The memorial was dedicated on Wednesday, November 10, 1954, the 179th anniversary of the founding of the Marine Corps.[1] The Presiding officials included President Dwight D. Eisenhower, Vice President Richard Nixon, Secretary of Defense Charles E. Wilson, Deputy Secretary of Defense Robert Anderson, Assistant Secretary of the Interior Orme Lewis, and General Lemuel C. Shepherd. Besides the words and prayers said by three military chaplains, remarks during the dedication were given by Robert Anderson, Chairman of the Day, Colonel J.W. Moreau, U.S. Marine Corps (Retired), President, Marine Corps War Memorial Foundation, Orme Lewis, and General Lemuel Shepherd who presented the monument to the people of the United States. Following that, a U.S. flag was raised up the Memorial's flagpole. Felix de Weldon also spoke, and Richard Nixon gave the dedicatory address.[6] The dedication ceremony ended with the playing of taps. The Memorial was under the stewardship of the Marine Corps Memorial Foundation until the monument was dedicated.

President John F. Kennedy issued a proclamation on June 12, 1961, that a Flag of the United States should fly over the memorial 24 hours a day, which is one of the few official sites where this is required.[7] Despite being mounted on the staff of the sculpture, which depicts an event that occurred when the U.S. flag had 48 stars, the flag used is a modern one (specifically, one featuring the number and arrangement of stars prescribed as of when the flag is being flown) in keeping with both the text of the proclamation and the memorial's dedication to all Marines who died in defense of the United States regardless of when their deaths occurred.

The memorial is located on a high ridge, overlooking the national capital. The Marine Barracks, Washington, D.C. uses the memorial as the centerpiece of its weekly Sunset Parade, featuring the Drum and Bugle Corps and the Silent Drill Platoon.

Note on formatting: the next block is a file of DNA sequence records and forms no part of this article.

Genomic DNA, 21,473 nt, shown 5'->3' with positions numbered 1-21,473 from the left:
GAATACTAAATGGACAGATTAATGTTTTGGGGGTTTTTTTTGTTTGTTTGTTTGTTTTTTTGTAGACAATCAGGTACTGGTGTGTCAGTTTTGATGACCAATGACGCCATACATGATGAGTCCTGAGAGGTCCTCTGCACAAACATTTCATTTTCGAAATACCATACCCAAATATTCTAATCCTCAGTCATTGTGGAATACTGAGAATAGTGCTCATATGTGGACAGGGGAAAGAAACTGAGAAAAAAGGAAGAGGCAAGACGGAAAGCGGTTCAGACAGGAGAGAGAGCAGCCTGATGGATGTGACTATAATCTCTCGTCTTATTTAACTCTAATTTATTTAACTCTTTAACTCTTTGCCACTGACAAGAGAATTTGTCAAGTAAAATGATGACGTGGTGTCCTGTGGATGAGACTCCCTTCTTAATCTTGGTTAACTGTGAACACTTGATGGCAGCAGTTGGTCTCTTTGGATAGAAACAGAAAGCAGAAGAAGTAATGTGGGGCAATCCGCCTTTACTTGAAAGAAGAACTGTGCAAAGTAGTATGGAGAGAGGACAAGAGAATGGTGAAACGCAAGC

Memorial marker and inscriptions[edit]

The six Marine flag-raisers depicted on the memorial:
#1, Cpl. Harlon Block (KIA)
#2, Pfc. Harold Keller
#3, Pfc. Franklin Sousley (KIA)
#4, Sgt. Michael Strank (KIA)
#5, Pfc. Harold Schultz
#6, Pfc. Ira Hayes

The memorial consists of front and rear inscriptions, and inscribed in gold letters around the polished black granite upper base of the memorial is the date and location of every United States Marine Corps major action up to the present time.

Front (west side): "Uncommon Valor Was A Common Virtue" – "Semper Fidelis"

Rear (east side): "In Honor And Memory Of The Men Of The United States Marine Corps Who Have Given Their Lives To Their Country Since 10 November 1775"

Felix de Weldon's and Joe Rosenthal's names are also inscribed on the bottom left and bottom right base of the front side of the memorial. Rosenthal's name was added in 1982.

Marker[edit]

"Dedicated To The Marine Dead Of All Wars, And Their Comrades Of Other Services Who Fell Fighting Beside Them.

Created By Felix De Weldon, And Inspired By The Immortal Photograph Taken By Joseph J. Rosenthal On February 23, 1945, Atop Mt. Suribachi, Iwo Jima, Volcano Islands.

Erected By The Marine Corps War Memorial Foundation, With Funds Provided By Marines And Their Friends, And With The Cooperation And Support Of Many Public Officials.

Dedicated, November 10, 1954"

Major action inscriptions[edit]

Memorial rumor and criticism[edit]

A persistent rumor has attributed the existence of a thirteenth hand from the six statues of the men depicted on the memorial, and speculation about the possible reasons for it. When informed of the rumor, de Weldon exclaimed, "Thirteen hands. Who needed 13 hands? Twelve were enough."[8]

In discussing the site for the United States Air Force Memorial, originally to be near de Weldon's work, J. Carter Brown, chairman of the United States Commission of Fine Arts in 1998, described the Marine Corps Memorial as kitsch. "It was taken from a photograph, it is by a sculptor, even though he was a member of this commission at one point, who is not going to go down as a Michelangelo in history—and yet it is very effective, largely because of its site," he said. Brown's remark was met with calls for his resignation from the commission, and disagreement over his categorization from the commission's staff.[9]

Refurbishment[edit]